A failure to recognize a stimulus due to impaired perceptual abilities, although elementary sensory functions (acuity, color vision, etc.) are intact. Though most cases of apperceptive agnosia are visual, auditory and tactile cases have also been reported. Patients with visual apperceptive agnosia are a heterogeneous group who typically have damage in visual association cortices and appear to have a profound visual deficit. While both apperceptive and associative agnosics have difficulty with object naming, they can be differentiated in that the associative agnosic will be able to copy a drawing of the object, while the apperceptive agnosic will have difficulty drawing it or matching it to a visually similar stimulus.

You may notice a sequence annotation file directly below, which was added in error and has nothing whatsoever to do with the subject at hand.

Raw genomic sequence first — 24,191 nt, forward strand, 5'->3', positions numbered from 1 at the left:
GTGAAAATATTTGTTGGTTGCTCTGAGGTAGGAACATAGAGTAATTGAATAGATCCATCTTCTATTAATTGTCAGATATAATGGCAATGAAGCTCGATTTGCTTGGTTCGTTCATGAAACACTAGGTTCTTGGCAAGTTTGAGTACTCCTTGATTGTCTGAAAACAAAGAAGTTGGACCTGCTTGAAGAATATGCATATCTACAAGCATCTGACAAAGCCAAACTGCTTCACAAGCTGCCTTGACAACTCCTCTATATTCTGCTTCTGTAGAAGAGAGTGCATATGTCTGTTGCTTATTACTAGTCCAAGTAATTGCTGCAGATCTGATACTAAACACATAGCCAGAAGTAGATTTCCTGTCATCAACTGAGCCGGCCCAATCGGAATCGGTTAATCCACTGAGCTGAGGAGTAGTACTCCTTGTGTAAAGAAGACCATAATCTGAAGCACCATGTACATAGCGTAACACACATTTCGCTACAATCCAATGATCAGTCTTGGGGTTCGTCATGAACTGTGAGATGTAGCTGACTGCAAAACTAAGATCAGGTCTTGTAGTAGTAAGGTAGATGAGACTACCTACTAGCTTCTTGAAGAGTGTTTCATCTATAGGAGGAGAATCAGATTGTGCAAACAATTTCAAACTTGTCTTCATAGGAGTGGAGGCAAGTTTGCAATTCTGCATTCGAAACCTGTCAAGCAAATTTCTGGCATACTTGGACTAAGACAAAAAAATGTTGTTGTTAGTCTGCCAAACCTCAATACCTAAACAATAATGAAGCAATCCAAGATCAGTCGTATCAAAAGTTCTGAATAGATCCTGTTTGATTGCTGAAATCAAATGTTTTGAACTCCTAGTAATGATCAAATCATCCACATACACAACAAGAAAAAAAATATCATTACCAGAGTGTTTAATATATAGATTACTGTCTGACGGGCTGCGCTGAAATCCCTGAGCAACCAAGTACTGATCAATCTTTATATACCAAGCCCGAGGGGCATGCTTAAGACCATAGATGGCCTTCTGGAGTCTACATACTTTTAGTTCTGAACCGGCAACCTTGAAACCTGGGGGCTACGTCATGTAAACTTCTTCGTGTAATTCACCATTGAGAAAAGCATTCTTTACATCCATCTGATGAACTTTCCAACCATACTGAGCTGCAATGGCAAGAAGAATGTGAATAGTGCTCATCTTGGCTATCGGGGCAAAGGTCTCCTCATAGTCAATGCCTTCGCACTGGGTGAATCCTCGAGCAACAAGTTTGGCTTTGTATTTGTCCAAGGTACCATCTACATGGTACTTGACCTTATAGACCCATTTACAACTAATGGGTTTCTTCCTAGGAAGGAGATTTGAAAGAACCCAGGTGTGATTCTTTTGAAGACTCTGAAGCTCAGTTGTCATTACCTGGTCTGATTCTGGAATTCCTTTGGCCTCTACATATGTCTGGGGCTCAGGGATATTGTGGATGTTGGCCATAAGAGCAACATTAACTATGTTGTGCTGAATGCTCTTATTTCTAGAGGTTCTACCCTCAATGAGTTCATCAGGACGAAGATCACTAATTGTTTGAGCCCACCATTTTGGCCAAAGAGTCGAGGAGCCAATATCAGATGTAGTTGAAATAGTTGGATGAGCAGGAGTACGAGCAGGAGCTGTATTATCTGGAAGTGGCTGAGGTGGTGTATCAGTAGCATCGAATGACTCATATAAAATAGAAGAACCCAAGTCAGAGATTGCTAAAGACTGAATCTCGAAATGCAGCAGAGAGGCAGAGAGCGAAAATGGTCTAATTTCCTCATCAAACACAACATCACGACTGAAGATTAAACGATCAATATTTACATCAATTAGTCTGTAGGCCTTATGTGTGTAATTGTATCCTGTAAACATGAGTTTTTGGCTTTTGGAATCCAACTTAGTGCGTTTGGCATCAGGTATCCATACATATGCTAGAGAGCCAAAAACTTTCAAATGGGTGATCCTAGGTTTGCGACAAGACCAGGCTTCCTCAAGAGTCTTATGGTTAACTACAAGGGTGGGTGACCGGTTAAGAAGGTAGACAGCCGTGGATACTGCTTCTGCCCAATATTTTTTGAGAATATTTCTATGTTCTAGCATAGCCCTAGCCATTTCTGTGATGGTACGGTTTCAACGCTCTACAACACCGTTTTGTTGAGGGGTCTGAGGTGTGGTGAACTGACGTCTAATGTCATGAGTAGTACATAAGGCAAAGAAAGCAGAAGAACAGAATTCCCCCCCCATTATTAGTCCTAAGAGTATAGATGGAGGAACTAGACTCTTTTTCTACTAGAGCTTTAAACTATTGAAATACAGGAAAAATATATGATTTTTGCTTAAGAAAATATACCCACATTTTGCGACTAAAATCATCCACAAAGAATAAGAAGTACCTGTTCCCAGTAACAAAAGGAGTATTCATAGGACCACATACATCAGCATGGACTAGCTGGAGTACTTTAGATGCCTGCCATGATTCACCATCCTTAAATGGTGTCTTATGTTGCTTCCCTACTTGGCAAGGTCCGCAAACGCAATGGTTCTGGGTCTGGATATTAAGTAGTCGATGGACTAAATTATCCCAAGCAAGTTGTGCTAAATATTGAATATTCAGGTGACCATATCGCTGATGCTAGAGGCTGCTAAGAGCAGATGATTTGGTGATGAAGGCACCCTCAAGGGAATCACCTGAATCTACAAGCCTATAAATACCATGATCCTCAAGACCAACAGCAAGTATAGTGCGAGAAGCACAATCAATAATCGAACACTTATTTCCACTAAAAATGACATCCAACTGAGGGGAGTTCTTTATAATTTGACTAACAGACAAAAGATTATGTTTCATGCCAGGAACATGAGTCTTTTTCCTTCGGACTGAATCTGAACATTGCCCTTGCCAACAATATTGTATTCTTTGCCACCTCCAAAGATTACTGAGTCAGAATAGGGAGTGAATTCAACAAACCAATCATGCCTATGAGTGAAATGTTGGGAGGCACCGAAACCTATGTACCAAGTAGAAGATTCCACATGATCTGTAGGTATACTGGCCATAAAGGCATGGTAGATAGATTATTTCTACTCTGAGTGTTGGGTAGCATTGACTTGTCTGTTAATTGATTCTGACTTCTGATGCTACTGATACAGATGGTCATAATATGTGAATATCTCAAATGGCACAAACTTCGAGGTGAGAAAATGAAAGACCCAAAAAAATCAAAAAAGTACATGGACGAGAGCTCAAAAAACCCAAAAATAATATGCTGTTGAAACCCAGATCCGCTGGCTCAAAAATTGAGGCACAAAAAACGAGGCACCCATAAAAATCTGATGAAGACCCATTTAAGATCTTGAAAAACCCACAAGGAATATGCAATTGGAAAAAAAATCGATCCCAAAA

References and Readings
- Bauer, R. M. (2012). Agnosia. In K. M. Heilman & E. Valenstein (Eds.), Clinical neuropsychology (5th ed., pp. 238–295). New York: Oxford University Press.Google Scholar